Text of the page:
This weekend, we celebrated my father-in-law’s parents’ anniversary.
They have been married for 70 years.
No, that wasn’t a typo. They’ve spent the past seven decades side-by-side, facing the world together as husband and wife.
I can hardly imagine being 70, let alone getting that many years to spend with the man I love. Few people are so lucky. Very few.
So when I got a moment, when the party was dying down, and Granny wasn’t talking to anyone, I asked her if she had any marriage advice. This is what she said:
“I guess if I could say one thing, it would be when you get to fussin’ and pickin’ at each other, you know, just sit there and take it. Don’t get up an leave, now. Young people these days, they get ideas in their head about what they want, and when it isn’t that way, you know, they just leave.”
This surprised me, but the longer I think about it, the happier I am that this is what she said. I guess I expected her to say to never let the sun go down on your anger, or to always be each other’s best friend, or to make each other laugh every day, or something.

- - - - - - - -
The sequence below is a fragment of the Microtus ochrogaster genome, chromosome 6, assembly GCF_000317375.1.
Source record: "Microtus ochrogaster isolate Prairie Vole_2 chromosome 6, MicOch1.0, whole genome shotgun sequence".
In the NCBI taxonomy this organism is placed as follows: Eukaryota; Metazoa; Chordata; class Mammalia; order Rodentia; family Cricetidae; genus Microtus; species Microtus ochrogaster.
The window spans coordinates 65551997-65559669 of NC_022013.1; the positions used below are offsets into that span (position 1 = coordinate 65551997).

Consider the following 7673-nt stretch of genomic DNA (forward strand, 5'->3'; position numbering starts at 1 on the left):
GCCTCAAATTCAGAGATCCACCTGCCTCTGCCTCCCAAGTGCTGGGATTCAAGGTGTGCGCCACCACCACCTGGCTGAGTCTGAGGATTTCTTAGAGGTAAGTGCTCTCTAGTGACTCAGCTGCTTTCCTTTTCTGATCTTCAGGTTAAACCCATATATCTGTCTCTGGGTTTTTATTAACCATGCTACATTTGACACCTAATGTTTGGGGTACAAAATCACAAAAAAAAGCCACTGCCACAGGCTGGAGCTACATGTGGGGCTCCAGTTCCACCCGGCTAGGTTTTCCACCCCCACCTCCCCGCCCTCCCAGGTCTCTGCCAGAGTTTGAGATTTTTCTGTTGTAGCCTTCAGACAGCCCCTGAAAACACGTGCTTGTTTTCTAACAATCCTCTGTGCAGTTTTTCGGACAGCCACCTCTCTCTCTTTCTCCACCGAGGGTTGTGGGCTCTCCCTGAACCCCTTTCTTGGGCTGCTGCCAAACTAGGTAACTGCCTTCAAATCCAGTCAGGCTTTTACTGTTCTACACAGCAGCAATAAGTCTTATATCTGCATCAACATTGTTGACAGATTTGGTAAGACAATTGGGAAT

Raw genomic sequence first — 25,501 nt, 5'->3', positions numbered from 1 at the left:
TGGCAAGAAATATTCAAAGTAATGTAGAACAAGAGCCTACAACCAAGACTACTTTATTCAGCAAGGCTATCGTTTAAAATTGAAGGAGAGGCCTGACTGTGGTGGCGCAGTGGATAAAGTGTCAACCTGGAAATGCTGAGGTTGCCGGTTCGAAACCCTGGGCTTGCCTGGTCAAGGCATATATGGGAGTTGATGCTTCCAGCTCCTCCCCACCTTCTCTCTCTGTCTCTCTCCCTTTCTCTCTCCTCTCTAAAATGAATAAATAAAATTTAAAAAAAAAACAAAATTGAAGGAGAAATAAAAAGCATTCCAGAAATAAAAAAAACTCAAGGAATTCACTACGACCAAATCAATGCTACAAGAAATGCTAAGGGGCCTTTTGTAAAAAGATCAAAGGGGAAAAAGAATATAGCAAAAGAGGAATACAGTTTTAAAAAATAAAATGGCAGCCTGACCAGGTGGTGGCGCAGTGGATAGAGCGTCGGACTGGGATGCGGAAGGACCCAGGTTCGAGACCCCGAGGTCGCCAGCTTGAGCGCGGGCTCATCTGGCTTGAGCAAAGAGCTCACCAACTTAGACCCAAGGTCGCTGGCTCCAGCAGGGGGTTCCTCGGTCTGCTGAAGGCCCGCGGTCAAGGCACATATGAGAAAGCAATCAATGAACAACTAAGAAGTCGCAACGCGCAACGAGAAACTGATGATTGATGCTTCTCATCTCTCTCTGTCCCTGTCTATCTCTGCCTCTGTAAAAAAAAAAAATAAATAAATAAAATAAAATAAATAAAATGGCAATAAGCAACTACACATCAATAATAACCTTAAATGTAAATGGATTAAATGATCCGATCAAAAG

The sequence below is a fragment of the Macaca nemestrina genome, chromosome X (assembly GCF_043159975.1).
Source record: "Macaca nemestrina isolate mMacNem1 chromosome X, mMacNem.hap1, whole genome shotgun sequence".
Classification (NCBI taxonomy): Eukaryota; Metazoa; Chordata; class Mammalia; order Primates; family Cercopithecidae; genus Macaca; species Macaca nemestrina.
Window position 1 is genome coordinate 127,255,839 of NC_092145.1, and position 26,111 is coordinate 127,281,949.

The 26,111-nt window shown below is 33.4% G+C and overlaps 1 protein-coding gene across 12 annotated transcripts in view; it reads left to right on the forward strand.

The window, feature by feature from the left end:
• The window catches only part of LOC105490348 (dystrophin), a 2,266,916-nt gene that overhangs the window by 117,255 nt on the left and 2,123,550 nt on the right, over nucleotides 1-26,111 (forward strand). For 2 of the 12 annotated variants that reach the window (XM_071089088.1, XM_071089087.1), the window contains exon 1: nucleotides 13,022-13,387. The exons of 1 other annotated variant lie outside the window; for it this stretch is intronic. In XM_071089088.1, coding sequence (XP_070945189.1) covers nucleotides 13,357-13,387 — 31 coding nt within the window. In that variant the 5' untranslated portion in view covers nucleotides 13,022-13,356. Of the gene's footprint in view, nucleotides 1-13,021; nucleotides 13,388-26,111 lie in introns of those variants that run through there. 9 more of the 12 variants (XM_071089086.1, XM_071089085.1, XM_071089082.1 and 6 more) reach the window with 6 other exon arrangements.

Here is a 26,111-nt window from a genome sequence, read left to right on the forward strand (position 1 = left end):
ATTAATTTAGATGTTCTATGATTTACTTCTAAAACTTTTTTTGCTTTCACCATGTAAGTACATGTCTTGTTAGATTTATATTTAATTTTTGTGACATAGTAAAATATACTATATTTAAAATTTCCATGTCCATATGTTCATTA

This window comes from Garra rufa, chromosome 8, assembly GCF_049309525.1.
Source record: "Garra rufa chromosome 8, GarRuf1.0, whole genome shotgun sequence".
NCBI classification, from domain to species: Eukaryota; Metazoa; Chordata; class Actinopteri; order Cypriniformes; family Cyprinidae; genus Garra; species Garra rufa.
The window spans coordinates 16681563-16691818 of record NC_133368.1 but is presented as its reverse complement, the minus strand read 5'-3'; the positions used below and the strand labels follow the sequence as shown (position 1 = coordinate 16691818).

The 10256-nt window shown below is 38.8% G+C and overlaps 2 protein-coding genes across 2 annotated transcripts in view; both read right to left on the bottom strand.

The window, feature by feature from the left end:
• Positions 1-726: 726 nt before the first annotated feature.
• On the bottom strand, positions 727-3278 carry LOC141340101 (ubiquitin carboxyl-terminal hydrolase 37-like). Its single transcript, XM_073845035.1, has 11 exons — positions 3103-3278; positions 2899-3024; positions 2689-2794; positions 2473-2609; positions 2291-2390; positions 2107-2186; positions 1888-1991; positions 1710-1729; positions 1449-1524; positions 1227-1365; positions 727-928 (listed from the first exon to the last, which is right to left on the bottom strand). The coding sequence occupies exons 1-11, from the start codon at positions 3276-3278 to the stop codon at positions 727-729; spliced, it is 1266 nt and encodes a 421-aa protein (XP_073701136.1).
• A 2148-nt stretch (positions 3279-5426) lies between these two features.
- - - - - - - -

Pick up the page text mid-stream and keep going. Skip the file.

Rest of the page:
This certainly isn’t the advice I would have given. But what do I know? I’ve only been married four and a half years. Granny’s a little more qualified than I am to be giving advice, and it boils down to one word: Stay.
Now, I know that there are some circumstances this doesn’t apply to, such as repeated infidelity. And if someone is being abused, of course they shouldn’t just stay and take it.
But when that isn’t the case, when marriages are falling apart simply because someone is unhappy, or bored, or selfish, I think this may be the best marriage advice I’ve ever heard.
After all, isn’t that what we promised to do in the first place?
For better, for worse (I’ll stay).
For richer, for poorer (I’ll stay).
In sickness and in health (I’ll stay).
As long as we both shall live (I’ll stay).
What would happen if more marriages actually looked like this? If people just stayed together? I think good things would happen.
But don’t take my word for it. Listen to the woman who’s been married to the same man since 1942.